Keeping Posted on the Portal

DHS junior Michelle M. demonstrates her anger toward the closed portal.
DHS junior Michelle M. demonstrates her anger toward the closed portal.

By: Olivia M.

As stated in the Duxbury High School Handbook, “Beginning with the 2013-14 school year, teachers are required to make their grades public and update their online gradebooks every two weeks. Thus, quarterly progress reports will no longer be posted on the portal.” This new policy implemented requires teachers to submit grades biweekly, therefore notifying students of their academic standings on a regular basis.

Assistant Principal Jim Donovan said, “By large our staff does a great job with updating [the portal] especially with large grades such as research papers.” Supporting Donovan’s statement, freshman Rachel K. said that she uses the portal every other day and that all of her teachers comply with the new two week rule. On the other hand, junior Emily G. said that one of her teachers does not submit grades often. Several teachers said that they have not heard any complaints about the policy in staff meetings. These teachers also said that the policy is not a change for them because they have kept their classes’ portal public from the beginning.

Before each quarterly term comes to a close, the portal shuts down, and it denies students and their parents access to viewing grades. “When the portal shuts down before grades close it makes me freak out because then I don’t know for sure if my grade will change,” said Emily. In spite of what Emily said, freshman Clay N. said that he does not mind when the portal temporarily closes because he has not tried to check his grades then.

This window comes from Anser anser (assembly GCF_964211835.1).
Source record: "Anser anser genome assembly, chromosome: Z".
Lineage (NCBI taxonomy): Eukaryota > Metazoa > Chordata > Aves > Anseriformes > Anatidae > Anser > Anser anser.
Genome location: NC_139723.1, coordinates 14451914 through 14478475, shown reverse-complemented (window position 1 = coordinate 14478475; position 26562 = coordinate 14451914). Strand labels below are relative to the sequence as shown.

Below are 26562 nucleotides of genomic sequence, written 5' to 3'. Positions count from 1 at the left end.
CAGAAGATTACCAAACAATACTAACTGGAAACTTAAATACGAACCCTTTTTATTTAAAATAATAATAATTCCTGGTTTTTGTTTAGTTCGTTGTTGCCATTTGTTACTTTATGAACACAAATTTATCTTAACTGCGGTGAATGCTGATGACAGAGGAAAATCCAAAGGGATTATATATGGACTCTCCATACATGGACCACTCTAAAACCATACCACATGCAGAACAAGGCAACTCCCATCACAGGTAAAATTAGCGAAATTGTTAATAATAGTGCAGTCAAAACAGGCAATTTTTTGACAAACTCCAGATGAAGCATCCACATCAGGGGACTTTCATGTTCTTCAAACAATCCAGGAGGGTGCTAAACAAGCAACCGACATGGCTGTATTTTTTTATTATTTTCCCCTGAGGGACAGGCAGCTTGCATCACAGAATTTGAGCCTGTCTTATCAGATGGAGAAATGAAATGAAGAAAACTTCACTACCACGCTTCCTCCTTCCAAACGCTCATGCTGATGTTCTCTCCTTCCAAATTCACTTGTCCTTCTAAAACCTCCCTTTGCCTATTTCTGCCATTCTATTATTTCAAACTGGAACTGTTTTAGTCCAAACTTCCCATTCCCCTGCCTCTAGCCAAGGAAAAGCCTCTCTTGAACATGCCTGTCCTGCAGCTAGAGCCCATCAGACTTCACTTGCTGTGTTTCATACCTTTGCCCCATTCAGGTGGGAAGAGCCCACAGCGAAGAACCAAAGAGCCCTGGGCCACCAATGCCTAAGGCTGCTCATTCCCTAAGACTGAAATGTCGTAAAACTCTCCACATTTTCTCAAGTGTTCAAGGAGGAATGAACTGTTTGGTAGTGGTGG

As far as students viewing their grades, Donovan said, “Students should know where their grades stand.” Sophomore Rachel W. said, “I check the portal every single hour.” Not only does the portal open up access to grades for teachers and students, but also parents have the ability to monitor their child’s grades on the portal. Rachel also added that when she looks at the portal, her parents do too. Sophomore Megan T. said that even though her parents check her grades at least once a week, she only logs into the portal once a month because she does not remember her password. Freshman Meg G. said, “[My parents] care about my grades but not enough to check it everyday. They want me to be responsible enough to check it myself.” While sophomore Anna B. said that with the portal, there is no way to hide any grades because her parents get notified when grades are posted on the portal. When asked about how the portal affects students and their families, science teacher Ms. Benson said, “I find that there are surprisingly a lot of students and parents that don’t look at it.”

In previous years, paper progress reports and report cards were issued to students. However, now with the portal frequently used as such a vital tool, all grades are electronic. For the future, Donovan said, “We are moving to a less paper, more virtual experience.”

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